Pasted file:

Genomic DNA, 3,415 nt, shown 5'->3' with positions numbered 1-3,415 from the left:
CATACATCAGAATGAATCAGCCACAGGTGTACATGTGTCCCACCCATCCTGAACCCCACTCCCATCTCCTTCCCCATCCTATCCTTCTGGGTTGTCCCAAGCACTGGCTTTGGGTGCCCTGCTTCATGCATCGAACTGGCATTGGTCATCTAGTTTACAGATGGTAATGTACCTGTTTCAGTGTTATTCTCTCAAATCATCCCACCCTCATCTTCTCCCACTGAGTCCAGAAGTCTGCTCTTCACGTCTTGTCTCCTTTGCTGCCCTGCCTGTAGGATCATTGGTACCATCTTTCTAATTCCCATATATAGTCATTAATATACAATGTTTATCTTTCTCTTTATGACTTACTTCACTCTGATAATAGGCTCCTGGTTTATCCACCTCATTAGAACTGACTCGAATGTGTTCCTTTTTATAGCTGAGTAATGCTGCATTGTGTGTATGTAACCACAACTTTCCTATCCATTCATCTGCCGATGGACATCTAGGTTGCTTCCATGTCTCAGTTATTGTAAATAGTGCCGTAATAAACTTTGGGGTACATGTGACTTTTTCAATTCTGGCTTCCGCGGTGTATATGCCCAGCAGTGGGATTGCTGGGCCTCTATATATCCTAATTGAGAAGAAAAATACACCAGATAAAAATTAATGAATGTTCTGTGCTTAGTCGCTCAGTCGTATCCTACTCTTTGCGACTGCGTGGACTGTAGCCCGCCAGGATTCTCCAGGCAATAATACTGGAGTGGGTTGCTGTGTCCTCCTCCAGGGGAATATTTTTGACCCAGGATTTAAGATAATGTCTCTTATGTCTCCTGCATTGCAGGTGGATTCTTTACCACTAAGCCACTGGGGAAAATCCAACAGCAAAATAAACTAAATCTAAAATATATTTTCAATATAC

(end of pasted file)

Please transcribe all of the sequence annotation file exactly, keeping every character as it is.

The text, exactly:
Genomic DNA, 3,415 nt, shown 5'->3' with positions numbered 1-3,415 from the left:
CATACATCAGAATGAATCAGCCACAGGTGTACATGTGTCCCACCCATCCTGAACCCCACTCCCATCTCCTTCCCCATCCTATCCTTCTGGGTTGTCCCAAGCACTGGCTTTGGGTGCCCTGCTTCATGCATCGAACTGGCATTGGTCATCTAGTTTACAGATGGTAATGTACCTGTTTCAGTGTTATTCTCTCAAATCATCCCACCCTCATCTTCTCCCACTGAGTCCAGAAGTCTGCTCTTCACGTCTTGTCTCCTTTGCTGCCCTGCCTGTAGGATCATTGGTACCATCTTTCTAATTCCCATATATAGTCATTAATATACAATGTTTATCTTTCTCTTTATGACTTACTTCACTCTGATAATAGGCTCCTGGTTTATCCACCTCATTAGAACTGACTCGAATGTGTTCCTTTTTATAGCTGAGTAATGCTGCATTGTGTGTATGTAACCACAACTTTCCTATCCATTCATCTGCCGATGGACATCTAGGTTGCTTCCATGTCTCAGTTATTGTAAATAGTGCCGTAATAAACTTTGGGGTACATGTGACTTTTTCAATTCTGGCTTCCGCGGTGTATATGCCCAGCAGTGGGATTGCTGGGCCTCTATATATCCTAATTGAGAAGAAAAATACACCAGATAAAAATTAATGAATGTTCTGTGCTTAGTCGCTCAGTCGTATCCTACTCTTTGCGACTGCGTGGACTGTAGCCCGCCAGGATTCTCCAGGCAATAATACTGGAGTGGGTTGCTGTGTCCTCCTCCAGGGGAATATTTTTGACCCAGGATTTAAGATAATGTCTCTTATGTCTCCTGCATTGCAGGTGGATTCTTTACCACTAAGCCACTGGGGAAAATCCAACAGCAAAATAAACTAAATCTAAAATATATTTTCAATATAC